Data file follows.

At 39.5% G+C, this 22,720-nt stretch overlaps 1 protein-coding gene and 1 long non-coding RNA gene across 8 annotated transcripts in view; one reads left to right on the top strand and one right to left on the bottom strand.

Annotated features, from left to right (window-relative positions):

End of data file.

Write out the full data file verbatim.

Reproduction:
At 39.5% G+C, this 22,720-nt stretch overlaps 1 protein-coding gene and 1 long non-coding RNA gene across 8 annotated transcripts in view; one reads left to right on the top strand and one right to left on the bottom strand.

Annotated features, from left to right (window-relative positions):